a C U te [ekjurt] adj.
When a bad thing is acute, it is very severe and intense.
-> When she fell out of the tree, the girl felt an acute pain in her arm.
aggression lagrejan] n.
Aggression is behavior that is mean or violent to others.
—►The problem was only made worse by Mark’s aggression.
banquet [b^nkwit] n.
A banquet is a grand formal dinner.
—►Both families brought a lot of food for the wedding banquet.
biography [baiagrafi] n.
A biography is an account of someone’s life that is written by someone else.
-* We read a biography about Charles Darwin in science class.
bOOSt [burst] v.
To boost something means to increase or improve it.
-* Lowering prices boosts customers’ interest in shopping.
Clap [klaep] v.
To clap means to hit one’s hands together to express pleasure or get attention.
—►After the speech, everyone in the crowd clapped their hands for the speaker.
compel [kampel] v.
To compel someone to do something means to force them to do it.
—»Traffic signs compel drivers to drive safely.
dominance [damanans] n.
The dominance of a person is their state of being more powerful than others.
—►Large gorillas hit their chests to express their dominance over others.
gorgeous [gorc^es] adj.
When something is gorgeous, it is very pleasing and attractive.
—*The girl picked out a gorgeous dress to wear to the dance.
inevitable [inevitabal] adj.
When something is inevitable, it is certain to happen or cannot be avoided.
-» It is inevitable that the days will get longer in the summer.legacy [legasi] n.
A legacy is an effect that exists because of a person or thing in the past.
-* The legacy of the ancient Egyptians can be seen in their monuments.
masterpiece [maestarpi:s] n.
A masterpiece is a very good painting, novel, movie, or other work of art.
-» The Arc de Triomphe is considered a masterpiece in the world of architecture.
multiple [mAltapal] adj.
If there are multiple things, there are many of them.
-» When the stunt went wrong, the man suffered multiple injuries.
narrate [naereit] v.
To narrate a story means to write about it or read it aloud.
-* This story was written by John, but Aaron is narrating it to the crowd.
n o t o r io u s [not/to.rias] adj.
When something is notorious, it is well-known because of something bad.
-* This area of town is notorious for gang activity.
Outdated [autdeitid] adj.
When something is outdated, it is old and no longer useful in modern time.
-» Tape players are becoming outdated because of digital music.
overall [ouvard:l] adv.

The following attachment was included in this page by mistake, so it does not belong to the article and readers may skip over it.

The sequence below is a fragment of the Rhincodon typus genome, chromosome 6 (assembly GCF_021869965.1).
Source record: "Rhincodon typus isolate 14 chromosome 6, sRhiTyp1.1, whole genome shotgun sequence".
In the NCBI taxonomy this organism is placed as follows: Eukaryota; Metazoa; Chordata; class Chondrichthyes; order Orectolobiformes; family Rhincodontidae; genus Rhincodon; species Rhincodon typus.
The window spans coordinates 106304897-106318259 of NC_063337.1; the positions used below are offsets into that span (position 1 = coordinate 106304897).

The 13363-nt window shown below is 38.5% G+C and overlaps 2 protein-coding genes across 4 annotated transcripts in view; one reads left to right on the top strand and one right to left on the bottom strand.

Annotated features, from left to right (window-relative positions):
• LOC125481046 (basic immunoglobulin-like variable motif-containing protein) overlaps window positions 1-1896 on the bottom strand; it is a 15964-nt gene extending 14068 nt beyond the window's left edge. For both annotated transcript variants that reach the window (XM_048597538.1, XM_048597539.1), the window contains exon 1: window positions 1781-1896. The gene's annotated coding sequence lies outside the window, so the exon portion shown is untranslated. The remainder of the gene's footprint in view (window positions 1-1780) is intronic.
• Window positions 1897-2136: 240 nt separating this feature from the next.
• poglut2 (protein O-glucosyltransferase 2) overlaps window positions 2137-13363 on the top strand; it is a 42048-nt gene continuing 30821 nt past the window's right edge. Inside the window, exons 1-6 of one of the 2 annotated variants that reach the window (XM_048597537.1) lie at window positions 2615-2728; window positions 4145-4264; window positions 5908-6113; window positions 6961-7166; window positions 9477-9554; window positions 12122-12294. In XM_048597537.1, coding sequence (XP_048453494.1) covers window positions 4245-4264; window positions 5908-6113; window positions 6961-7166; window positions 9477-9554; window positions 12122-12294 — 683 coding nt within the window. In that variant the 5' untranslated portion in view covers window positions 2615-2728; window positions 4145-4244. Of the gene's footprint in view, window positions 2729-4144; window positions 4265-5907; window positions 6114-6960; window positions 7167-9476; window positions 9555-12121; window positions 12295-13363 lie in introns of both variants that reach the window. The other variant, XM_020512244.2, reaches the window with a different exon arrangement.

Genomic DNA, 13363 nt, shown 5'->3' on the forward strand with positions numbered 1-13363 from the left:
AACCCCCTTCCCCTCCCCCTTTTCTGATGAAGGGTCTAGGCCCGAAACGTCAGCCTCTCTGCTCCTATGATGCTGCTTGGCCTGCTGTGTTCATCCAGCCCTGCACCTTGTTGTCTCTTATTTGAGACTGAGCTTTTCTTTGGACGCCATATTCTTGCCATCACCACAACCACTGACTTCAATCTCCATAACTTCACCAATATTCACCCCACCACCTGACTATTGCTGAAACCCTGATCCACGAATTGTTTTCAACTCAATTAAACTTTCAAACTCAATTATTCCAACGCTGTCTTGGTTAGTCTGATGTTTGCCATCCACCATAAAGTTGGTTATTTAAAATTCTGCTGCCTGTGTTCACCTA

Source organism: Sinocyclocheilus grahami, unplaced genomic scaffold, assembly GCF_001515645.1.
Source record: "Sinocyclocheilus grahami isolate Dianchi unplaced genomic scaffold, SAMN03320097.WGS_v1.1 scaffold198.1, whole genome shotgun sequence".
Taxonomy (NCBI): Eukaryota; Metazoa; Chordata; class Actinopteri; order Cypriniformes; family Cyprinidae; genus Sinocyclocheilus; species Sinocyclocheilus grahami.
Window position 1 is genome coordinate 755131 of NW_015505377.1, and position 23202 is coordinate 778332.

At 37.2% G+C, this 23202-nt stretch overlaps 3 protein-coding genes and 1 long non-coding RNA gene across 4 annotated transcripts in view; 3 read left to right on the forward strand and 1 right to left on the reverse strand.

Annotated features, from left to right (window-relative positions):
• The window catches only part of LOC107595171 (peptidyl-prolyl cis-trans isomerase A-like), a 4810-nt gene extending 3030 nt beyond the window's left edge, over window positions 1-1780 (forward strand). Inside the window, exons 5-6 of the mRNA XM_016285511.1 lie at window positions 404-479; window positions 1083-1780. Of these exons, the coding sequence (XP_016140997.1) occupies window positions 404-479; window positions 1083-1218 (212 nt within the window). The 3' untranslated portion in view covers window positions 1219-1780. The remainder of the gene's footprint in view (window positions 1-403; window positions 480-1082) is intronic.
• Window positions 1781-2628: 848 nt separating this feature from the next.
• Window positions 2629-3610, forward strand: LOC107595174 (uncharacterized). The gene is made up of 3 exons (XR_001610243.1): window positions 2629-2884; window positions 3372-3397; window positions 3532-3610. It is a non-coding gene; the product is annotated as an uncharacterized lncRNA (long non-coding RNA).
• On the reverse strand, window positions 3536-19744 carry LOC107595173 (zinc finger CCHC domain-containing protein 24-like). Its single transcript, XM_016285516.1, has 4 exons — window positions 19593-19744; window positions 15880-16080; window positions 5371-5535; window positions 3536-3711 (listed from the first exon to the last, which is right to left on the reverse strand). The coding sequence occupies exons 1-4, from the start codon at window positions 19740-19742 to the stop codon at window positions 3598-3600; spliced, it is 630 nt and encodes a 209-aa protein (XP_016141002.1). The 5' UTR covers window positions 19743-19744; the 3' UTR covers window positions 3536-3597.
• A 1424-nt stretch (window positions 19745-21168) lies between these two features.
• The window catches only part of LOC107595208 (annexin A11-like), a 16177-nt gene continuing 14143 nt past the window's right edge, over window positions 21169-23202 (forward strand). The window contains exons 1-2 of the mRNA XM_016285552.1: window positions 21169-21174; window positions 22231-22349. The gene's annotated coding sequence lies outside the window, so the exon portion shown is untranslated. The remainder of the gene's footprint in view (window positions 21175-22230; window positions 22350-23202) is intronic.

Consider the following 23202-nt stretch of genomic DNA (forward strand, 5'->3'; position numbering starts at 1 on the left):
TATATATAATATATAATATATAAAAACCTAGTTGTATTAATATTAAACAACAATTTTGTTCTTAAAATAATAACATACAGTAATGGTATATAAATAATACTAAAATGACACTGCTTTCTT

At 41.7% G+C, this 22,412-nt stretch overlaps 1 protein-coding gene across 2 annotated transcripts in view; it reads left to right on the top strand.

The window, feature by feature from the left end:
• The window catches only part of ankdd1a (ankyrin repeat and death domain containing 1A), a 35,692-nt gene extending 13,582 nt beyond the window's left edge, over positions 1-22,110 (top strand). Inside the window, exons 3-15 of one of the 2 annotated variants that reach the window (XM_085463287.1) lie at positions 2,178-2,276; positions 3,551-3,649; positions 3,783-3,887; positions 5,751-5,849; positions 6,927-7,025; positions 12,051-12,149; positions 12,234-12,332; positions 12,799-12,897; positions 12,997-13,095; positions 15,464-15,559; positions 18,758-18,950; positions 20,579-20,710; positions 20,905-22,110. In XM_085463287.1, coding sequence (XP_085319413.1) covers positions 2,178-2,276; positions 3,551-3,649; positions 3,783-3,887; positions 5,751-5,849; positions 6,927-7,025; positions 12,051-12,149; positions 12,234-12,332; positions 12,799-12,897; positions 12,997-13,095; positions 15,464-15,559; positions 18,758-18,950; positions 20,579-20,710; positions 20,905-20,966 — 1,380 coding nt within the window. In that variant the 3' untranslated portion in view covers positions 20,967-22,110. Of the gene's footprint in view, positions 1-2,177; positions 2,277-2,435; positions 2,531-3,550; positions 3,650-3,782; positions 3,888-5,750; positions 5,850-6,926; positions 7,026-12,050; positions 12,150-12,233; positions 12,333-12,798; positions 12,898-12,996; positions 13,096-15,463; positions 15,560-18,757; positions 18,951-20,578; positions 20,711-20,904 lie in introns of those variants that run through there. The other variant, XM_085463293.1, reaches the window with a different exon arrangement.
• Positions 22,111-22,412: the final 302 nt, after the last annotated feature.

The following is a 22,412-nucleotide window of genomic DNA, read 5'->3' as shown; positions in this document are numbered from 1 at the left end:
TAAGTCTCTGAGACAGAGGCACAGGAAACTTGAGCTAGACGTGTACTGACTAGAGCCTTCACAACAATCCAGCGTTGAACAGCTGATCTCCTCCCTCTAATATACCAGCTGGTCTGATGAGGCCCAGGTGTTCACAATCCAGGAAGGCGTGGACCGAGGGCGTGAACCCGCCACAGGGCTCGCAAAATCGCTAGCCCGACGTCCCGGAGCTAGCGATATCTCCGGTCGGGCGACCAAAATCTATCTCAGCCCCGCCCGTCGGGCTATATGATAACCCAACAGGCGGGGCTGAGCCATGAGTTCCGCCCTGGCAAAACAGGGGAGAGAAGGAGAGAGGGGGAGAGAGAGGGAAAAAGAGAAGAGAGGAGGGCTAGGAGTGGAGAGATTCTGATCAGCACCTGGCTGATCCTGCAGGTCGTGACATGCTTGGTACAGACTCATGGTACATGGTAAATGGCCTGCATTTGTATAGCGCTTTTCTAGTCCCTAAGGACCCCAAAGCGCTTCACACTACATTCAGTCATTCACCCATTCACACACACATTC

When a thing is talked about overall, the whole thing is considered.
-» Overall, the party was a huge success.
partiality [pd:/fiaelati] n.
A partiality is a tendency to prefer one thing to another.
-+ She has a partiality for walking to school instead of driving.
spontaneous [spanteinias] adj.
When an act is spontaneous, it is not planned. It happens suddenly.
-* My wife made a spontaneous decision to buy a new sofa while I was at work.
virtue [varrtju:] n.
A virtue is a good quality or way of behaving.
-> My best virtue is forgiveness.
Beethoven was a great composer of classical music in the 1800s. Many biographies have
been written that narrate his dominance in the music world. But do you know what really
makes him special? Even though millions of people got to hear his multiple masterpieces,
he never did. Beethoven wrote his best pieces after he went completely deaf!
His partiality toward classical music developed when he was very young. He wasn’t
interested in anything else as a child. When he was five, he learned how to play the piano.
From then, nothing could stop his passion for writing and playing music.
When Beethoven was twenty, he began to lose his hearing. He got acute, spontaneous
pains in his ears. His hearing kept getting worse over time. It was inevitable that he would
eventually lose it altogether. It was very hard for him to keep writing music. He lost the virtue
of patience, and he became notorious for his aggression. Still, he never stopped trying. His
passion for music compelled him to keep performing even after he went deaf. He couldn’t
hear himself play, but he knew that his creations sounded gorgeous.
His final concert was held at a huge banquet. He gave the musicians a cue, and they began
to play. He directed the concert with all his heart. He couldn’t hear the music, but he said that
he could feel it. Overall, performance was one of the finest in history. When it was over, he
turned to the crowd. They clapped and cheered wildly. In that
beautiful moment, the applause boosted his emotions, and
he began to cry.
In 1827, he suffered from lead poisoning. He didn’t
survive the sickness, but his music did because
great music never becomes outdated. Even though
Beethoven is gone, his legacy will live on forever